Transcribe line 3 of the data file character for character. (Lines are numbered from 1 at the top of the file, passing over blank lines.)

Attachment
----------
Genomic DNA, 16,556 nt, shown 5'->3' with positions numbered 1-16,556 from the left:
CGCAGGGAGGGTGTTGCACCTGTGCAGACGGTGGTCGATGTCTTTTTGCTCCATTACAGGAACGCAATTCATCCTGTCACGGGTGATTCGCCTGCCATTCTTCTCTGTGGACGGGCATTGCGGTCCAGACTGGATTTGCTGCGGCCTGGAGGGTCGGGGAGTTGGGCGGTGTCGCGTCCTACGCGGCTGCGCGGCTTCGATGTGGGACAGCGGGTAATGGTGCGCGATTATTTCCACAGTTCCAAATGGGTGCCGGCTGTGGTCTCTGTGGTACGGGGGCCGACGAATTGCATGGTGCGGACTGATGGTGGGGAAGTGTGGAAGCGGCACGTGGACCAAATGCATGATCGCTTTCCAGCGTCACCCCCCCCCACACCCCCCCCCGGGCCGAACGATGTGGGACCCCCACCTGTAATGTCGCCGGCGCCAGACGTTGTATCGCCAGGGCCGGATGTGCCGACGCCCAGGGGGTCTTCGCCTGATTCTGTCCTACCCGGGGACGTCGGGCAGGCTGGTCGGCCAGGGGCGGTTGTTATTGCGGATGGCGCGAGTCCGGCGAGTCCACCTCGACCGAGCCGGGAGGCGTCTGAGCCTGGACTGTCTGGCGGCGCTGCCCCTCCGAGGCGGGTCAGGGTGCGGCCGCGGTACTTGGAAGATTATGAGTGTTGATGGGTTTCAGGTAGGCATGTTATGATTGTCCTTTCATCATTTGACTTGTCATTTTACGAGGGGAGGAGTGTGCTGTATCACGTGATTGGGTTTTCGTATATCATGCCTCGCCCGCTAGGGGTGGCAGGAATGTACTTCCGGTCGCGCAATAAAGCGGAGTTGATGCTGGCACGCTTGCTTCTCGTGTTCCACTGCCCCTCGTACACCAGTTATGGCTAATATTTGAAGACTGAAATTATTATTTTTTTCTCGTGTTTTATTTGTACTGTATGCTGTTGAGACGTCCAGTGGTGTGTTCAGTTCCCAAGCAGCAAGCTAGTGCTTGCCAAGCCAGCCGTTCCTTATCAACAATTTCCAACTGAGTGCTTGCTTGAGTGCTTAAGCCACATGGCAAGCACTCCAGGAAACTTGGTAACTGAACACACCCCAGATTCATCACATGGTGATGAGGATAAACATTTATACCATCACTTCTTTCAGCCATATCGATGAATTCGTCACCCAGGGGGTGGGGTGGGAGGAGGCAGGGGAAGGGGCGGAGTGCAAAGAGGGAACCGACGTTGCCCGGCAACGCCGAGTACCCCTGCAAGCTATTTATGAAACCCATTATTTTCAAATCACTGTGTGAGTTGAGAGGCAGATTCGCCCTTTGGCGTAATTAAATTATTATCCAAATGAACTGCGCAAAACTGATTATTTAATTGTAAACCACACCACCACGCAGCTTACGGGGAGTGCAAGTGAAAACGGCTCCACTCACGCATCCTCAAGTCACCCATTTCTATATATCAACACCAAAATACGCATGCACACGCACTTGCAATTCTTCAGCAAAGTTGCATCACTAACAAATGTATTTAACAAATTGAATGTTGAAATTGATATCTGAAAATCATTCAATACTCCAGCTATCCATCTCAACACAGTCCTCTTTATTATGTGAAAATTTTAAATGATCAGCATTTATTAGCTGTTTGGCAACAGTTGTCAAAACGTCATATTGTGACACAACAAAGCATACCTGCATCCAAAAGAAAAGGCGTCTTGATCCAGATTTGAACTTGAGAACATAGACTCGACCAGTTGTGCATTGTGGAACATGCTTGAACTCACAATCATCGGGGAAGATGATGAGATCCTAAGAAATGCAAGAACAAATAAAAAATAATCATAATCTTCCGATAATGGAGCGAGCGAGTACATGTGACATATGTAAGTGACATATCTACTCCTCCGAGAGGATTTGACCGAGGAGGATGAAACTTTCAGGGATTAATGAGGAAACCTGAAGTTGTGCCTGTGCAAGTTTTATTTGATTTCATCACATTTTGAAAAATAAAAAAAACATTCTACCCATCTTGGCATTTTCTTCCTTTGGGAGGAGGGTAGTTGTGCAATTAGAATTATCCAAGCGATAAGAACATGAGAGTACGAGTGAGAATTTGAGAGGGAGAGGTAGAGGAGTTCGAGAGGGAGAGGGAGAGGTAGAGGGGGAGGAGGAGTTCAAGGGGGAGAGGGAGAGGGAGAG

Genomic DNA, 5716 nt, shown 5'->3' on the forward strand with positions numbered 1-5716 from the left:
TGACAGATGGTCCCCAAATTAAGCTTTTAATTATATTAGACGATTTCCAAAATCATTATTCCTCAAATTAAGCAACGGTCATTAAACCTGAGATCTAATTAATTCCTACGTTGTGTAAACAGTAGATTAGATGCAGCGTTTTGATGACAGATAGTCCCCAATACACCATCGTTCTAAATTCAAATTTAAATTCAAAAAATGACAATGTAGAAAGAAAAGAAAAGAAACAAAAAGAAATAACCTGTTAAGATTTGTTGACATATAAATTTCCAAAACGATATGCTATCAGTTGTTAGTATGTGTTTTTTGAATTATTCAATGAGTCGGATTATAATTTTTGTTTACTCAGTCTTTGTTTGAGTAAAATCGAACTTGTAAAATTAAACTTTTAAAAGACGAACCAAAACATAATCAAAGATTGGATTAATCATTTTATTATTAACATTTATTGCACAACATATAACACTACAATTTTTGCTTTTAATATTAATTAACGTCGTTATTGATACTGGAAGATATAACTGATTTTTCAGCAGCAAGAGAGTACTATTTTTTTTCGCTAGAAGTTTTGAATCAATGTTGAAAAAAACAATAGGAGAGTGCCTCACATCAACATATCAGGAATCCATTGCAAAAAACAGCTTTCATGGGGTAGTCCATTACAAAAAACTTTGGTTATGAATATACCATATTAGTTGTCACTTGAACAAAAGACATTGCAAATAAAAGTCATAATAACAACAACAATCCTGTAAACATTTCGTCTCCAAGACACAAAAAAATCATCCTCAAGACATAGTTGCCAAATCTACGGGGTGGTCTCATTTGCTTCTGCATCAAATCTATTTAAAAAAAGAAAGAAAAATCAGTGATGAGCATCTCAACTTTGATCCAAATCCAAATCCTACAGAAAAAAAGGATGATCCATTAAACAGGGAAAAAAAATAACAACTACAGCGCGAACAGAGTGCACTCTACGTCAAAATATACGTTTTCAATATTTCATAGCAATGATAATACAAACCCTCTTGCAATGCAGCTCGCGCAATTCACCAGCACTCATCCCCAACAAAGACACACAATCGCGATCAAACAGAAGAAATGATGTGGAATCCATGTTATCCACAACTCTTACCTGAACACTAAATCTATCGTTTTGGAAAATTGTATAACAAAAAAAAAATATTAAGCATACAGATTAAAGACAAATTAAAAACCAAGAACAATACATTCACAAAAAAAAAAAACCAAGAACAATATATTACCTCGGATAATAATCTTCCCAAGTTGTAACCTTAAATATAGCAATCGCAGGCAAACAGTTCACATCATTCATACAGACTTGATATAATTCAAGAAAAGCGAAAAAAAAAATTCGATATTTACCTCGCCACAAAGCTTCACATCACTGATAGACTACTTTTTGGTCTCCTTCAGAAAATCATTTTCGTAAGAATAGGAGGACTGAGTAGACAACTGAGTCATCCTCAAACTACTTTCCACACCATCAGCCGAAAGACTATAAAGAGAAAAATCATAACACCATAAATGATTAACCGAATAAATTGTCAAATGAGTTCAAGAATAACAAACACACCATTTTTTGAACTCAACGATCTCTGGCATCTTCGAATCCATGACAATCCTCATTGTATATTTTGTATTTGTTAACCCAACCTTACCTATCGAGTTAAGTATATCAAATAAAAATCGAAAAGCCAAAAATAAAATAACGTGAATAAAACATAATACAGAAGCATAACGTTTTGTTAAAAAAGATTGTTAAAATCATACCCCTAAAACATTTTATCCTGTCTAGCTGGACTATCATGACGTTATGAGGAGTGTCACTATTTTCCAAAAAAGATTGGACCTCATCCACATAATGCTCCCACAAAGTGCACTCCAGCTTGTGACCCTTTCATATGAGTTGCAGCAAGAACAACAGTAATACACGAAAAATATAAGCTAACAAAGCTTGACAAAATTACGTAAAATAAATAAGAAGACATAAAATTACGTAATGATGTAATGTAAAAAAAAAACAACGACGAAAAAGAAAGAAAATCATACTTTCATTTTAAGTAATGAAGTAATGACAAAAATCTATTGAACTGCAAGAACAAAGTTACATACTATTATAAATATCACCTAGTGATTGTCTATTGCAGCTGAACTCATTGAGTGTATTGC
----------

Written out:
Genomic DNA, 5716 nt, shown 5'->3' on the forward strand with positions numbered 1-5716 from the left: